June 18, 2010
June 18, 2010
Grandfathering Rules Eliminate Choice, Flexibility for Small Businesses
By National Association of Small Business
WASHINGTON, D.C., June 14, 2010 — Susan Eckerly, senior vice president of the National Federation of Independent Business, America’s leading small business association, issued the following statement in response to the latest rules on grandfathered health plans under the Patient Protection and Affordable Care Act. “A lot was said today about choice and flexibility and ‘keeping what you like’ under the new healthcare law. However, today’s latest rules on grandfathered plans mean small businesses will be left with even less choice and flexibility. Instead, they will be faced with the difficult choice of paying more to maintain grandfathered coverage, shopping for a new (and more expensive) plan or possibly dropping it entirely.
“Despite claims, the restrictiveness of these regulations removes the already limited choices small businesses have to try to keep up with the ever-increasing cost of plans. Currently, when small business owners are faced with premium increases – often in the double digits – they are forced to evaluate their budget and their employees’ needs to determine how they can best adapt to this increased cost. These decisions are difficult, and are even harder in this economic environment. I hardly think we want small business owners to be choosing between being able to maintain their current healthcare plan or hiring a new worker in the coming year.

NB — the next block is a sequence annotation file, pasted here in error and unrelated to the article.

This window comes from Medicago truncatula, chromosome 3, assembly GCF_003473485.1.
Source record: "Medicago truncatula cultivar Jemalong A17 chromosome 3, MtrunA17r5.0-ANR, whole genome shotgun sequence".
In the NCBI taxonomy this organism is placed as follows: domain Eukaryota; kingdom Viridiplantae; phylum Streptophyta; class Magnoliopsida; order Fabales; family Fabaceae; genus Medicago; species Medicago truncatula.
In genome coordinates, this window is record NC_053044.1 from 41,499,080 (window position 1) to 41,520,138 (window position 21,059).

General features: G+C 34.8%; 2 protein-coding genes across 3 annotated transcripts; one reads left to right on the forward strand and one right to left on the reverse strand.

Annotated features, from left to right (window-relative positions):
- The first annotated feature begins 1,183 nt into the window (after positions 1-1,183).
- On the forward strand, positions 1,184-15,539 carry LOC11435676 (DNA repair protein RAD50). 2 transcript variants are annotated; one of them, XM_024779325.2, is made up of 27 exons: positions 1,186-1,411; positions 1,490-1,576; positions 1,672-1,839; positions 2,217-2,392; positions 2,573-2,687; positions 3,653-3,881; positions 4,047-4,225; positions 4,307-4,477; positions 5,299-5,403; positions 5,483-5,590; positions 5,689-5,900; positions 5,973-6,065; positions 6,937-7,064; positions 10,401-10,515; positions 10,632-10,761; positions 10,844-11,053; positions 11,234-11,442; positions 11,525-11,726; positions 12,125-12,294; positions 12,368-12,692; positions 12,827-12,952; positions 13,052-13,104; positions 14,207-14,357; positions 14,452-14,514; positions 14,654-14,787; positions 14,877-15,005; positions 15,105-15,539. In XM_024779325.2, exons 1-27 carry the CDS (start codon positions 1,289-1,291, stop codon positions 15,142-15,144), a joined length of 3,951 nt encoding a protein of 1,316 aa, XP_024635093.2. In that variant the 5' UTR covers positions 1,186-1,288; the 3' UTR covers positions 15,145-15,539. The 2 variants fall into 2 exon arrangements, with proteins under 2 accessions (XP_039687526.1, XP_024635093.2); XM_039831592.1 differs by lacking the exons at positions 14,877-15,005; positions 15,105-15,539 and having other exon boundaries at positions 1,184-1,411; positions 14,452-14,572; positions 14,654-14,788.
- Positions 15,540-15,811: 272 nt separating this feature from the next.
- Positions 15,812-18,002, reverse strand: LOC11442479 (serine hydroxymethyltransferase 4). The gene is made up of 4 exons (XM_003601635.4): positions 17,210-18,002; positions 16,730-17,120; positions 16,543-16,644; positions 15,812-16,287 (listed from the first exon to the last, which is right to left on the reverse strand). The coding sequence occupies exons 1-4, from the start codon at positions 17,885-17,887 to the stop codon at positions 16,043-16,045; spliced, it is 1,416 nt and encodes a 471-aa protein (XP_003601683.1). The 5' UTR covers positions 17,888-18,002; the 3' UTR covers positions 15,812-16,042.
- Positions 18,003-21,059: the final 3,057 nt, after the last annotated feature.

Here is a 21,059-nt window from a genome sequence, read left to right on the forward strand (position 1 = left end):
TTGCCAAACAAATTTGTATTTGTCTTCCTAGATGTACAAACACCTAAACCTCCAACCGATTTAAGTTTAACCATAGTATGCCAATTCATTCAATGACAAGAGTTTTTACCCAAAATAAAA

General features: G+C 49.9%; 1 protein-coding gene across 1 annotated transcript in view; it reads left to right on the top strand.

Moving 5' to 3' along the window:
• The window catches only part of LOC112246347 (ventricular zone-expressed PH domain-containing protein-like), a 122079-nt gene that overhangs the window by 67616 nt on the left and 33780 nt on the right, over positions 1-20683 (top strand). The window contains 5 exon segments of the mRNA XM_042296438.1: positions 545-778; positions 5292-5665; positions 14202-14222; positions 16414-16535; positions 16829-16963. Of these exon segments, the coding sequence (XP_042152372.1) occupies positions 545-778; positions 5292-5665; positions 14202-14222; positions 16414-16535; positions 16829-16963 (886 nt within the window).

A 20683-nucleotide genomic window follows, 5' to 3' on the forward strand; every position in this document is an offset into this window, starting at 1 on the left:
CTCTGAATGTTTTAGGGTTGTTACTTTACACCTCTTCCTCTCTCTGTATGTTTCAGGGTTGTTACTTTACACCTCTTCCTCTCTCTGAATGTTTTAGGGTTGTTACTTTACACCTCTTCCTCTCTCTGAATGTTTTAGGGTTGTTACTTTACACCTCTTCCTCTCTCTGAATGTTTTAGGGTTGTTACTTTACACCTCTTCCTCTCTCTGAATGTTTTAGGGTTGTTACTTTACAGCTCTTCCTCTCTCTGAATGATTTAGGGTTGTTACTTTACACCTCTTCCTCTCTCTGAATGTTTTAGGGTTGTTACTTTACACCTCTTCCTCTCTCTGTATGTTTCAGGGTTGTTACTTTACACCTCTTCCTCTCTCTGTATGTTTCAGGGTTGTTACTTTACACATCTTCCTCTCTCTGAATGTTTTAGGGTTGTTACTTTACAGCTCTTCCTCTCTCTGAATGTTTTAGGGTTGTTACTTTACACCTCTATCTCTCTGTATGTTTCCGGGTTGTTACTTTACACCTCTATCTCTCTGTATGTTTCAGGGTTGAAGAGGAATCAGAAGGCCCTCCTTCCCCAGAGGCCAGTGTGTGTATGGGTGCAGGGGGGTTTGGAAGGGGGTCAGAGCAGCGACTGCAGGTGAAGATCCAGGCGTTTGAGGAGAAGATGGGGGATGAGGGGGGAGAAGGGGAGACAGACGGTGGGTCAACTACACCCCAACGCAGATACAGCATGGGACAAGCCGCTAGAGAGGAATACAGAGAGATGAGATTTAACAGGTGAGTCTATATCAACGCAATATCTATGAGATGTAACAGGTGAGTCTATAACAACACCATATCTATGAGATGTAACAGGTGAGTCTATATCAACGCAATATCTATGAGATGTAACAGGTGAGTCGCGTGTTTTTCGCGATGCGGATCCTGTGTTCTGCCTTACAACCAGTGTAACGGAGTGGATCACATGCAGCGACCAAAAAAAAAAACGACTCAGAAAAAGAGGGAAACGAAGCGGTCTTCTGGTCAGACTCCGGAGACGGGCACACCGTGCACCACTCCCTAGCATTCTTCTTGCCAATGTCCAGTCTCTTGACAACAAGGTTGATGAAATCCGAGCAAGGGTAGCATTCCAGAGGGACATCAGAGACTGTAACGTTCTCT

“America’s small businesses and their employees are the healthcare consumers we keep talking about. The insinuation that small businesses are heartlessly passing on huge cost increases to their employees is a stretch. When an increase comes, employers often discuss their options and possible changes with their employees. Some time they choose to make a modest adjustment, for example (p. 104), increasing a deductible from $30 to $45 – I would hardly call this a ‘drastic change.’
“Sadly, what is coming of this healthcare law is a series of consequences that will result in severely negative outcomes. The government’s own analysis (page 54) confirms what we fear most, that small firms are taking it on the chin: with upwards of 80% of small employers who could possibly lose the plan they chose by 2013 – this is certainly not ‘keeping what they have.’
“These rules limit flexibility and severely restrict the last line of defense for an employer before making the difficult decision of having to employ the nuclear option: dropping coverage all together. This is another heartbreaking and discouraging outcome from this new healthcare law.”
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